Favourite Takeaways – The Elements of Investing (Part 2 of 3)

 

Burton Malkiel and Charles Ellis are financial icons and thankfully for the rest of us, who are not, they’ve produced The Elements of Investing.  This book is one of my investing favourites, written with straightforward facts and a bunch of do-it-yourself guidance that can be readily applied.   In my opinion this book is a must have any investor.

Unlike one of my other favourite books, The Single Best Investment, this book focuses on indexing and not dividend-investing as a strategy to achieve financial freedom.  As someone who uses a two-pronged strategy to work towards my retirement dreams, dividend-investing and indexing, I found this book an outstanding overview to cement my beliefs in the power of passive management for long-term investing.

I had so many great takeaways from this book I needed to break it down into three blogposts for you!   Part 1 was posted last week.   Here is Part 2.   I hope you enjoy!

“The secret to success and enjoyment in so many parts of life is to know your capabilities and stay within them.”

Some of the equity ETFs “Burt and Charley” recommend:

Total U.S. Stock Market

Total World Ex-U.S. Market

Total World Including U.S. Market

“Just as you need to diversify by holding a large number of individual stocks in different industries to moderate your investment risk, so you also need to diversify by holding different asset classes.  One asset class that belongs in most portfolios is bonds.”

“There is one final diversification lesson that we need to stress.  You should diversify over time.  Don’t make all your investments at a single time.  You can reduce risk by building up your investments slowly with regular, periodic investments over time.”

“The right response to a fall in the price of one asset class is never to panic and sell out.  Rather, you need the long-term discipline and personal fortitude to buy more.  Remember:  The lower stock prices go, the better the bargains if you are truly a long-term investor.”  (I’m trying to do this more, not easy sometimes)

“Rebalancing will not always increase returns.  But it will always reduce the riskiness of the portfolio and it will always ensure that your actual allocation stays consistent with the right allocation for your needs and temperament.”

“As in so many human endeavours, the secrets to success are patience, persistence, and minimizing mistakes.”  (Very well said)

“Buy and hold a low-cost broad-based index fund and you are likely to enjoy well-above-average returns because of the low costs you pay.”

Burt’s (Burton Malkiel) asset allocation ranges for different age groups:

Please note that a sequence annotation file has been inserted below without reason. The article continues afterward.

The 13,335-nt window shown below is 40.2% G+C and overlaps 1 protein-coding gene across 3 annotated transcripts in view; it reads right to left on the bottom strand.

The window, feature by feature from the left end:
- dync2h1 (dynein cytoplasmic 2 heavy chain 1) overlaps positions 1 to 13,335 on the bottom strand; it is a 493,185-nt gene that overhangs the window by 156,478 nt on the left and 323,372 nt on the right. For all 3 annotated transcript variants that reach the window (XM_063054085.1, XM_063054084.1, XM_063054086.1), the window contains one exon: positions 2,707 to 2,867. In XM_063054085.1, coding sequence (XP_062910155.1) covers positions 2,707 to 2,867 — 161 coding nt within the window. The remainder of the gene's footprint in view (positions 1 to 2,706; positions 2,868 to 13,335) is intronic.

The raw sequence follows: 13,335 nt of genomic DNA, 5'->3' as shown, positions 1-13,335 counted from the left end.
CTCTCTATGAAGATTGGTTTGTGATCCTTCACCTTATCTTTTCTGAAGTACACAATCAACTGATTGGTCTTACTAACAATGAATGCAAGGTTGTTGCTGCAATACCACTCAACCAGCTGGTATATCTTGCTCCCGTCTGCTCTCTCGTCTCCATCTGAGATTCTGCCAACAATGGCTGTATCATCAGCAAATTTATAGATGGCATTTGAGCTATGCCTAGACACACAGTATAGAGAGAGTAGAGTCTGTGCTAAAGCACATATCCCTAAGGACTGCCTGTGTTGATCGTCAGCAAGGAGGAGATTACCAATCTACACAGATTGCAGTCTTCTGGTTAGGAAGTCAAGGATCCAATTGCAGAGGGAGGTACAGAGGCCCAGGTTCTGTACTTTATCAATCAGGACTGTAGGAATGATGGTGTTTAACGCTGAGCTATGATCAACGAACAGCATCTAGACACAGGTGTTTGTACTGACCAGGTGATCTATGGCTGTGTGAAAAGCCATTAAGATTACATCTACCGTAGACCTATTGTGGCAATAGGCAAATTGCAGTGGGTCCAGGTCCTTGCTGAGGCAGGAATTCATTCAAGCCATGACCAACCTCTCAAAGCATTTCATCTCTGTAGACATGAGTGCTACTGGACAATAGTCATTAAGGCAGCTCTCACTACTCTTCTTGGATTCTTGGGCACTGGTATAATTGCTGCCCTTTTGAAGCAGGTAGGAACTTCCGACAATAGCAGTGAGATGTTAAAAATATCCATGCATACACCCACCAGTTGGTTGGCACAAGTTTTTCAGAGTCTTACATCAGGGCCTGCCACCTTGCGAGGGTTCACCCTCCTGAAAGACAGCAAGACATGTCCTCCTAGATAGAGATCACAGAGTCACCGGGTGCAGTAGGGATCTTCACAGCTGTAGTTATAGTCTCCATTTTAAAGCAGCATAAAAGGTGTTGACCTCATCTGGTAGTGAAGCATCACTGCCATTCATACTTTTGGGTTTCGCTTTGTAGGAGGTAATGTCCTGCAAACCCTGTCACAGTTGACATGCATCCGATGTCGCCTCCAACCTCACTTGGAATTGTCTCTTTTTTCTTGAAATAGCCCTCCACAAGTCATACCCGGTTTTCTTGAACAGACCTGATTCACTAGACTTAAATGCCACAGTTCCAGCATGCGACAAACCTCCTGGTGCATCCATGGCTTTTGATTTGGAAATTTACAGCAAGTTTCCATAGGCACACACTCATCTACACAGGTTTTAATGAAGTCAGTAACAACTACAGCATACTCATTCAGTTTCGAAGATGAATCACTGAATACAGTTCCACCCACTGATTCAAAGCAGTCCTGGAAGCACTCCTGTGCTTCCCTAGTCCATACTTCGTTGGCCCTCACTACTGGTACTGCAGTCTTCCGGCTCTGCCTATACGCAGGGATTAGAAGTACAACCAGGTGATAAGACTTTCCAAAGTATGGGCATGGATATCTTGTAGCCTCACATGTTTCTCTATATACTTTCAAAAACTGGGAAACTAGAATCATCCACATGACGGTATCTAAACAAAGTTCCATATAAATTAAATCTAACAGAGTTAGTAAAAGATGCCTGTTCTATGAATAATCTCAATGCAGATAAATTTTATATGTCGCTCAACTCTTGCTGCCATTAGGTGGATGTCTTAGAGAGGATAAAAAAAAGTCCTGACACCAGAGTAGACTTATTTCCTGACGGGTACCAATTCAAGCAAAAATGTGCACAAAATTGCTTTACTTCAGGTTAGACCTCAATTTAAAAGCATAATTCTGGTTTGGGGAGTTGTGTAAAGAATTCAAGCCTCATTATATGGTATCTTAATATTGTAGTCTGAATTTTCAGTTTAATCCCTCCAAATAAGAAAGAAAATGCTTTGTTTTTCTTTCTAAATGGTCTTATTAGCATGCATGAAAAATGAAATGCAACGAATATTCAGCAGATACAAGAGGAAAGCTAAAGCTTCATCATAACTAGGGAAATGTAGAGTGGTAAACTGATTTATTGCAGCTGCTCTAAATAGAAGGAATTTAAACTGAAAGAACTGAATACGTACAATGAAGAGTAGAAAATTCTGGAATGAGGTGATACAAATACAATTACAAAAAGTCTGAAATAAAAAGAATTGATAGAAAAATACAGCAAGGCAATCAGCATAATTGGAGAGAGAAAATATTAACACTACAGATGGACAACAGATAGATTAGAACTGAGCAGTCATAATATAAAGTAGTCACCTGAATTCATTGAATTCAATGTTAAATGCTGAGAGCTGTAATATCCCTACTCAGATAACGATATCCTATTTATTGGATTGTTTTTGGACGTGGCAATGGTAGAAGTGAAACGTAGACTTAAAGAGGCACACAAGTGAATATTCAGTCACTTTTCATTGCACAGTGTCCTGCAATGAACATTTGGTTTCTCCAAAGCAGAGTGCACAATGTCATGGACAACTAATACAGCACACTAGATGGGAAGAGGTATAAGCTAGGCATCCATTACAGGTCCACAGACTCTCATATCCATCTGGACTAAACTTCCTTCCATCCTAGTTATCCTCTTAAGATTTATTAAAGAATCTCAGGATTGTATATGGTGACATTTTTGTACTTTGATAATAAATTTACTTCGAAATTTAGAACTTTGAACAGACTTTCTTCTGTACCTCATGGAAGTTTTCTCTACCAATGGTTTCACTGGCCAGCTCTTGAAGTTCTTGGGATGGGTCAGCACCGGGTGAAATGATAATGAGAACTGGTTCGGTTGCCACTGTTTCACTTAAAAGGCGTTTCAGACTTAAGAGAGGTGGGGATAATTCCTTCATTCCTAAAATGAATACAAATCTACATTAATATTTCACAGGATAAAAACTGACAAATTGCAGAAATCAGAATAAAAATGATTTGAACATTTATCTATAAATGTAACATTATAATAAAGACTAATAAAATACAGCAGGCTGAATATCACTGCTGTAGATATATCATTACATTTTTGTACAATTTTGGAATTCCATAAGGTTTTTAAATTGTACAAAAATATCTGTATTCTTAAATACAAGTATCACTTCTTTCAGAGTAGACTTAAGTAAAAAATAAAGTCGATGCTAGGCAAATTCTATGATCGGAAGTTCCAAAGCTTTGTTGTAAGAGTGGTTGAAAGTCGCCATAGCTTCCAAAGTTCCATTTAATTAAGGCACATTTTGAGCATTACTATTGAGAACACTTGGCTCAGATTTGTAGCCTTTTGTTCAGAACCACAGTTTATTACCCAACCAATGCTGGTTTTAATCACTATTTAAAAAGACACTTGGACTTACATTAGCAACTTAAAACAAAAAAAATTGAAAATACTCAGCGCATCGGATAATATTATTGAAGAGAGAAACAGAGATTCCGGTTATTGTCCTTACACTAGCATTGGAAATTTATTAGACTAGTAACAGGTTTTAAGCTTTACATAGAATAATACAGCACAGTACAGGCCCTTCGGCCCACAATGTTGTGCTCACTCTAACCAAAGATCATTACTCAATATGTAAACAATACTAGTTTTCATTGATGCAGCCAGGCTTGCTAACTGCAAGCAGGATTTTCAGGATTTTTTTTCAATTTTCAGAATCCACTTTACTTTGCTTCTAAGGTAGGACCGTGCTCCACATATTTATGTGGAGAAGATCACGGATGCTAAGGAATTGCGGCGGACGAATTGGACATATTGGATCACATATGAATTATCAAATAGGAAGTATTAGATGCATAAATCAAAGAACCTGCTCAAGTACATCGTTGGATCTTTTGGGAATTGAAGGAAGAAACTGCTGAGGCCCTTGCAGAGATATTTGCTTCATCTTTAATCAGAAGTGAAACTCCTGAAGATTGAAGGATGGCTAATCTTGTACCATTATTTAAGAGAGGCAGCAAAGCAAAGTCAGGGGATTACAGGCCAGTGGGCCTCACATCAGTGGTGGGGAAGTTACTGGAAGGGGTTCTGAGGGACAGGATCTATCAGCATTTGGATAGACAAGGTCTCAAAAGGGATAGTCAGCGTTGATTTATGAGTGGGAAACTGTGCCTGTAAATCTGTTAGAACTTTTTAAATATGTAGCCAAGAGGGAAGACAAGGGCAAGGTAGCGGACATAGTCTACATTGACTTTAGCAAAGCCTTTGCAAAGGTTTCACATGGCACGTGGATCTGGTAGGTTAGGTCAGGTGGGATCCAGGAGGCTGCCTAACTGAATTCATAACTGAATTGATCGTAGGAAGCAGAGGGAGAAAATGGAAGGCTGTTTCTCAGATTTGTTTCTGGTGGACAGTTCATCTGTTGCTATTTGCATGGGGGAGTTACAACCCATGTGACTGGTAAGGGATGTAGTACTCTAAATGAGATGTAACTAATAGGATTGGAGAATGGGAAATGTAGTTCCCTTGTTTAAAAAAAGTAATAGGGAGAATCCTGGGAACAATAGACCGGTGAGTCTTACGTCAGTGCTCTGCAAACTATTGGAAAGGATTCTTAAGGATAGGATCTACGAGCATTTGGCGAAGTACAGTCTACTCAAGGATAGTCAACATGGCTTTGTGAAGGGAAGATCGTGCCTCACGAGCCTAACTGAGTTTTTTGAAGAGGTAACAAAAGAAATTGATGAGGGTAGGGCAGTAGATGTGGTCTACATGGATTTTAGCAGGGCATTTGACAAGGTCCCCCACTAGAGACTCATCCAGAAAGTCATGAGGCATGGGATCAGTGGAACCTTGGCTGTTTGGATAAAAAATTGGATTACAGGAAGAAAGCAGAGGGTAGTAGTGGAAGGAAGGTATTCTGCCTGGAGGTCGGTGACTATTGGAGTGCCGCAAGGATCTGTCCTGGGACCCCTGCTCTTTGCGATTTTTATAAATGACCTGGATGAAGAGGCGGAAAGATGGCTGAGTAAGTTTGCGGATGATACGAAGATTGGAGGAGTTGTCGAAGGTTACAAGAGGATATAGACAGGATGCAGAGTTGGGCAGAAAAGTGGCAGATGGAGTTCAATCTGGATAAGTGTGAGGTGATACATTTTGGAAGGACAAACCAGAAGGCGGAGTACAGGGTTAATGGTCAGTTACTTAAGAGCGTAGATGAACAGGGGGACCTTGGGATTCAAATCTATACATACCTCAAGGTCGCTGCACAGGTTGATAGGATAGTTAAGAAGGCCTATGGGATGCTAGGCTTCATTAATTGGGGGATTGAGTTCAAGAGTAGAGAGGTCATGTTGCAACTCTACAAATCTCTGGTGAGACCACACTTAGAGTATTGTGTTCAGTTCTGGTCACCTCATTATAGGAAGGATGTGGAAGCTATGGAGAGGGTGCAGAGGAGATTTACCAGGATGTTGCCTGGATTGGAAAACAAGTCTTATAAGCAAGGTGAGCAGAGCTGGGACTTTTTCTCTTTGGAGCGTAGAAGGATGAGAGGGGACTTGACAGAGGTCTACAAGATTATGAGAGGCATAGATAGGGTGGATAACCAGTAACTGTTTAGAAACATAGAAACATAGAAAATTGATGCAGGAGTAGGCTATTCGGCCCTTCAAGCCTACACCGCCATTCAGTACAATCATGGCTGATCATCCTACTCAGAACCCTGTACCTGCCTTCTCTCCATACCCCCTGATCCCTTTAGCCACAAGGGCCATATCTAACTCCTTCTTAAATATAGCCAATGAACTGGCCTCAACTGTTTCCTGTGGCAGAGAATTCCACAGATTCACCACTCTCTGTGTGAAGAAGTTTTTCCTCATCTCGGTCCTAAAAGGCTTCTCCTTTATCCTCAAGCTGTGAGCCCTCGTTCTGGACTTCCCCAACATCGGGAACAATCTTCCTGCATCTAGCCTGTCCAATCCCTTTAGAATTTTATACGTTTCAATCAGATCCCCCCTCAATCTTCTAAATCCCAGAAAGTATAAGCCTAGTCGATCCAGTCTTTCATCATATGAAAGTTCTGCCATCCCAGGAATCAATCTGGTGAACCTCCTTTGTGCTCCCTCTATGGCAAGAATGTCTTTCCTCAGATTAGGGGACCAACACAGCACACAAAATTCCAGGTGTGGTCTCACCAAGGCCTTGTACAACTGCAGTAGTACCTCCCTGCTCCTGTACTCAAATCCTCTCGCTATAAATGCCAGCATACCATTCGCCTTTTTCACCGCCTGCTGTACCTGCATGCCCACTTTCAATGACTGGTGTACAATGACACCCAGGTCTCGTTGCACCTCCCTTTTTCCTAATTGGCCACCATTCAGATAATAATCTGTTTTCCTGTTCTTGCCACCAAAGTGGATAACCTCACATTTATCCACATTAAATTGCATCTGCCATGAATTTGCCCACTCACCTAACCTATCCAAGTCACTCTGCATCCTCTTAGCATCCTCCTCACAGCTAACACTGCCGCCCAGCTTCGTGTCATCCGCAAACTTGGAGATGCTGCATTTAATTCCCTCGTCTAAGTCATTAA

Age Range

% in Stocks

% in Bonds

20-30s

75-90

25-10

40-50s

65-75

35-25

60s

45-65

55-35

70s

35-50

65-50

80s and beyond

20-40

80-60

“The buy-and-hold investor who prudently holds a diversified portfolio of low-cost index funds through thick and thin is the investor most likely to achieve her long-term investment goals.”

 

What do you think about this from Malkiel and Ellis?  Does it reasonate with you and if so, how?

Anything you try and live by here, in your journey to financial freedom?

Your turn readers, let me know! :)

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22 Responses to "Favourite Takeaways – The Elements of Investing (Part 2 of 3)"

  1. Overall, it’s amazing to me right now how many people are “down” on equities. Sure, there are some short term obstacles, and a multi-year deleveraging process that the world economy has to go through. But with an exploding consumer class around the world, I don’t understand how people honestly believe the global market will stay down for the next 20 years.

    One thing I specifically like is the fact that they used extremely broad based ETFs. So often we just assume the S&P 500 index will track the whole market, but I like the Russell 3000 better as those small caps have traditionally offered substantially more growth than the established companies.

    Reply
    1. @MUM,

      I hear ya. Folks down on equities, that’s fine by me. Cheaper stocks. I love when companies go on sale! I definitely foresee an exploding middle class in Asia but little growth in the U.S. Just way too much debt.

      I don’t own IWV (Russell 3000) but did start a small position in VTI. It has 900 companies I recall, which is plenty diversifed for me. You’re right that the Russell 3000 has so many small caps, you can take advantage of all those small companies on the verge of great growth.